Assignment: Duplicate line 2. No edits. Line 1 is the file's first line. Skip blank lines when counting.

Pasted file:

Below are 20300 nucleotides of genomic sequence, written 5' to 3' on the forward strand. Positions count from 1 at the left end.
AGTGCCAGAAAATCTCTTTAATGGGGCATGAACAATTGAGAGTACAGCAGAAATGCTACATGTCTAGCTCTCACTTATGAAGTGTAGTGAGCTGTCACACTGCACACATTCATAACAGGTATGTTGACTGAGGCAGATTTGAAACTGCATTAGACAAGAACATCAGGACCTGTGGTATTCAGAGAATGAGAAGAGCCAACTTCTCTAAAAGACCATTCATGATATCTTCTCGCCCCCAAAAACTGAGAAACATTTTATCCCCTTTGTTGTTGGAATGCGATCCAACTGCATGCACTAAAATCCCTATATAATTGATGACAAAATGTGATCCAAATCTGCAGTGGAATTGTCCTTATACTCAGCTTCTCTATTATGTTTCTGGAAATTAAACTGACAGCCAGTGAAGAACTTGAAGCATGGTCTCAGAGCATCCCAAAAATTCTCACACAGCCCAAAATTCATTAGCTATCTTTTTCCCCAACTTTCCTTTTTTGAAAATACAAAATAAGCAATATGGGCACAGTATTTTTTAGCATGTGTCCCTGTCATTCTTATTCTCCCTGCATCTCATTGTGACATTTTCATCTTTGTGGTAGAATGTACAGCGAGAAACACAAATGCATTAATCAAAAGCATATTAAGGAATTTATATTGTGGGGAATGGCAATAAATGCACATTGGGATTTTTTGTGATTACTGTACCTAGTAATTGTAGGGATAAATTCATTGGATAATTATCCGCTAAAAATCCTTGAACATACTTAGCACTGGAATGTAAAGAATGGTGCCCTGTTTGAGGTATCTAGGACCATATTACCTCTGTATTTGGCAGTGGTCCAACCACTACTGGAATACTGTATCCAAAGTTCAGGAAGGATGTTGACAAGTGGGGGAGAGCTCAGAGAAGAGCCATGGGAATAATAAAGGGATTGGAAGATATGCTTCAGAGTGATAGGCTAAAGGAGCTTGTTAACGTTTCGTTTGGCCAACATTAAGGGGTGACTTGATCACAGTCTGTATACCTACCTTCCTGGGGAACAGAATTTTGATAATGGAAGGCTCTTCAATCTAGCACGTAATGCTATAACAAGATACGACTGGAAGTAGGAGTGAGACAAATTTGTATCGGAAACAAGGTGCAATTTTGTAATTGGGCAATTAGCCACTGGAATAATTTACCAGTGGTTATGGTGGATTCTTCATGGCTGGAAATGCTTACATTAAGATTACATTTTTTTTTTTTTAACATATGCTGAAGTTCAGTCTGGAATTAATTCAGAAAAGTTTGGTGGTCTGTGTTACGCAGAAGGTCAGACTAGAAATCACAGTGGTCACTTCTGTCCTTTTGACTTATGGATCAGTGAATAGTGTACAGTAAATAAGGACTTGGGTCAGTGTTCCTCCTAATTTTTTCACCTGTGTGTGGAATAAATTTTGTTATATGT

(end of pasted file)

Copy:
AGTGCCAGAAAATCTCTTTAATGGGGCATGAACAATTGAGAGTACAGCAGAAATGCTACATGTCTAGCTCTCACTTATGAAGTGTAGTGAGCTGTCACACTGCACACATTCATAACAGGTATGTTGACTGAGGCAGATTTGAAACTGCATTAGACAAGAACATCAGGACCTGTGGTATTCAGAGAATGAGAAGAGCCAACTTCTCTAAAAGACCATTCATGATATCTTCTCGCCCCCAAAAACTGAGAAACATTTTATCCCCTTTGTTGTTGGAATGCGATCCAACTGCATGCACTAAAATCCCTATATAATTGATGACAAAATGTGATCCAAATCTGCAGTGGAATTGTCCTTATACTCAGCTTCTCTATTATGTTTCTGGAAATTAAACTGACAGCCAGTGAAGAACTTGAAGCATGGTCTCAGAGCATCCCAAAAATTCTCACACAGCCCAAAATTCATTAGCTATCTTTTTCCCCAACTTTCCTTTTTTGAAAATACAAAATAAGCAATATGGGCACAGTATTTTTTAGCATGTGTCCCTGTCATTCTTATTCTCCCTGCATCTCATTGTGACATTTTCATCTTTGTGGTAGAATGTACAGCGAGAAACACAAATGCATTAATCAAAAGCATATTAAGGAATTTATATTGTGGGGAATGGCAATAAATGCACATTGGGATTTTTTGTGATTACTGTACCTAGTAATTGTAGGGATAAATTCATTGGATAATTATCCGCTAAAAATCCTTGAACATACTTAGCACTGGAATGTAAAGAATGGTGCCCTGTTTGAGGTATCTAGGACCATATTACCTCTGTATTTGGCAGTGGTCCAACCACTACTGGAATACTGTATCCAAAGTTCAGGAAGGATGTTGACAAGTGGGGGAGAGCTCAGAGAAGAGCCATGGGAATAATAAAGGGATTGGAAGATATGCTTCAGAGTGATAGGCTAAAGGAGCTTGTTAACGTTTCGTTTGGCCAACATTAAGGGGTGACTTGATCACAGTCTGTATACCTACCTTCCTGGGGAACAGAATTTTGATAATGGAAGGCTCTTCAATCTAGCACGTAATGCTATAACAAGATACGACTGGAAGTAGGAGTGAGACAAATTTGTATCGGAAACAAGGTGCAATTTTGTAATTGGGCAATTAGCCACTGGAATAATTTACCAGTGGTTATGGTGGATTCTTCATGGCTGGAAATGCTTACATTAAGATTACATTTTTTTTTTTTTAACATATGCTGAAGTTCAGTCTGGAATTAATTCAGAAAAGTTTGGTGGTCTGTGTTACGCAGAAGGTCAGACTAGAAATCACAGTGGTCACTTCTGTCCTTTTGACTTATGGATCAGTGAATAGTGTACAGTAAATAAGGACTTGGGTCAGTGTTCCTCCTAATTTTTTCACCTGTGTGTGGAATAAATTTTGTTATATGT